Ximena has lived most of her life pretending to be someone else, a queen, the Condesa. But mostly a queen under siege: managing dwindling supplies, sending out scouting parties, and dreaming of one day returning her people to their homeland and the city that is now occupied by the cruel king Atoc. Now, with a demanded-marriage between the two leaders of these divided peoples, Ximena has the greatest of all performances before her. She must marry the usurper and serve as an embedded spy, searching for that crack that can benefit her people and her sister-friend, the true Condesa.

Even typing up that description makes me excited about the story this could have been. Yet, alas, could have been, but wasn’t. This is one of those strange books where I question whether I read the same story others read. Currently, it’s rated over 4 on Goodreads, so many people are loving it. Perhaps I can see elements of what all of these other readers are latching on to, but it all seems like too little, too familiar, and too inexplicable to really earn those 4 stars.

The biggest strength this book has going for it is the unique setting, the unique culture (what little we really get of it), and the descriptions of Ximena’s weavings. There are some truly lovely depictions of these detailed creations, and having a mother who is an avid weaver, I could see the magic in her abilities here, even without the actual magic involved. What descriptions we received of the countryside and the city itself were intriguing, but this is also where the bare minimums began to show. I had just enough to form loose images, but I have to admit that many of these were probably drawing from stereotypical images of South American culture (there isn’t even such a thing, hence the extreme stereotype of my mental images that were just drawing from random images from other books and movies set in South American countries). I wish there had been a more detailed look into the daily life of the people, a clearer image drawn of their lives and the world they lived in. Half of the reason I picked up this book was because of the uniqueness to be had here. Finally not another European fantasy novel! But then it felt like the author only went halfway, and I was left wanting.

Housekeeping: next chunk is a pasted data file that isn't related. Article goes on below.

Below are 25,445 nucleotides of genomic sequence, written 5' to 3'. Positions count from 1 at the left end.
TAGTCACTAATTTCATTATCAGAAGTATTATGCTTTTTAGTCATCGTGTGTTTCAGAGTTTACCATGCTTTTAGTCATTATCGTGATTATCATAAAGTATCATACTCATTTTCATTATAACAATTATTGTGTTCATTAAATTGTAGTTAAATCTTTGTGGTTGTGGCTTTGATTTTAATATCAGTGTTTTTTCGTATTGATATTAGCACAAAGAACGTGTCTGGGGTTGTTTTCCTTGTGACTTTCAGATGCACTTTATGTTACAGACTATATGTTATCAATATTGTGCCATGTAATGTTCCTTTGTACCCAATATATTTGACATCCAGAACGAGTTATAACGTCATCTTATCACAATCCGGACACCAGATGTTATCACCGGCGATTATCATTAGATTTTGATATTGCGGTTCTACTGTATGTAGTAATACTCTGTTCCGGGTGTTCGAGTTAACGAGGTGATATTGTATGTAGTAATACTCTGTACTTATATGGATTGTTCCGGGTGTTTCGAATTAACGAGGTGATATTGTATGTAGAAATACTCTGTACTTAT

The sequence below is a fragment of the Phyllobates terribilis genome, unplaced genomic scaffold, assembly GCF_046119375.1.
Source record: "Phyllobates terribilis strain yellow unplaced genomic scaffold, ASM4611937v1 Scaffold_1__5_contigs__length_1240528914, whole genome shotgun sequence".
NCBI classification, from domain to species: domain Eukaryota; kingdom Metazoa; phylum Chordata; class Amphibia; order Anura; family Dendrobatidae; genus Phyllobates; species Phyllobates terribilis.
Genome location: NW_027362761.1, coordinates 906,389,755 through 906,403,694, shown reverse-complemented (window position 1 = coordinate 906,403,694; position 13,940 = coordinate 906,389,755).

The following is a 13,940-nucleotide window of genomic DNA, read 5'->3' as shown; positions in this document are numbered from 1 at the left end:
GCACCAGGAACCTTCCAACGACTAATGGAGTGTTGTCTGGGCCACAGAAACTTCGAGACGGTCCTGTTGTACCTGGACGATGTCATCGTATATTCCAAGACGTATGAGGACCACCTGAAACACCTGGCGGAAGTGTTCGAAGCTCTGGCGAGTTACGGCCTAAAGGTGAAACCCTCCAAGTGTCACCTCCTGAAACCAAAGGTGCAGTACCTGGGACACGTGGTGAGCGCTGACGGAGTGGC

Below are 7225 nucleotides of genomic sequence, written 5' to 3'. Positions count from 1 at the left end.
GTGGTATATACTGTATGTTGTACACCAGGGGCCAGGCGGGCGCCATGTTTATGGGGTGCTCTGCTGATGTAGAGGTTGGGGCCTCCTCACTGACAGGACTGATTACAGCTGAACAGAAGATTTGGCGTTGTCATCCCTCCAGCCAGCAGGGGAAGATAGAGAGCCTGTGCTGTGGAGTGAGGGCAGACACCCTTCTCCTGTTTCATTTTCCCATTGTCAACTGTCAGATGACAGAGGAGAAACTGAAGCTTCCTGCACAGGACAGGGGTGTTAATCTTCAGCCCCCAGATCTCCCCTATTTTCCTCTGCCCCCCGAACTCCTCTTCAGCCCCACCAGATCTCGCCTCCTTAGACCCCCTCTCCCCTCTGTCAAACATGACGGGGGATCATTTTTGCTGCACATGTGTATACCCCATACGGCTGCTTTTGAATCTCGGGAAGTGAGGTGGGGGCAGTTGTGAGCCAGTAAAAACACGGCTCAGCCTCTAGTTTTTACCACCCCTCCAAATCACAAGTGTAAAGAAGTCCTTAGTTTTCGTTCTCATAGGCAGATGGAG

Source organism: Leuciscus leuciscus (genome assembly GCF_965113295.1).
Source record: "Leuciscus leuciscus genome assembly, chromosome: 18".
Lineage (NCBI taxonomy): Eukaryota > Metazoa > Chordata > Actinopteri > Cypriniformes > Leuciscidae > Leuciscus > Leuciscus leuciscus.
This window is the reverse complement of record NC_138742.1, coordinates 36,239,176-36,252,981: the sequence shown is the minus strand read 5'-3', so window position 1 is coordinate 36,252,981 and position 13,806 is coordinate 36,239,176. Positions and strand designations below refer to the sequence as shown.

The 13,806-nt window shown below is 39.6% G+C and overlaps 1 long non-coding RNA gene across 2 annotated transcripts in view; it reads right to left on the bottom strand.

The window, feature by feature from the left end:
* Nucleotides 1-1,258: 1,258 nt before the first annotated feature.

From the “too little” we move to the “too familiar.” Most of this plot will read as incredibly predictable to anyone who reads a lot of YA fantasy. I could quickly guess who El Lobo was as well as predict several of the other major plot points of the story. Perhaps for readers who aren’t as well versed in current YA fantasy tropes this would read better. Or even age it down to middle grade readers who simply haven’t had the time to build up these stores of memory that make stories like this feel rote and tired. There’s nothing inherently wrong with it; I’ve just read it too many times before. And when the surprise has been taken out of most of the twists, there’s not a lot of drive behind speeding through the rest of the story.

And lastly, the “too inexplicable.” I really struggled with Ximena herself. The love story was, again, predictable. And she kept referring to said characters as “the boy” which I just found cringe-worthy. I get that typing out “young man” seems kind of silly and obviously “guy” is anachronistic and has its own issues. But given the situation we’re meant to be in (she’s there to marry a king), I think we can just stick with “man” and be done with it. Regardless of age, this is an adult situation, and she’s been an adult for many years, making decisions as a ruler and now serving as a spy meant to marry the enemy. Referring to someone as “a boy” can only be a demeaning comment in these circumstances. But she uses it as a bland, seemingly objective description, and it bothered the heck out of me. If he’s “a boy,” he’s a kid and my mind will neatly file him away in the “non-love-interest” section.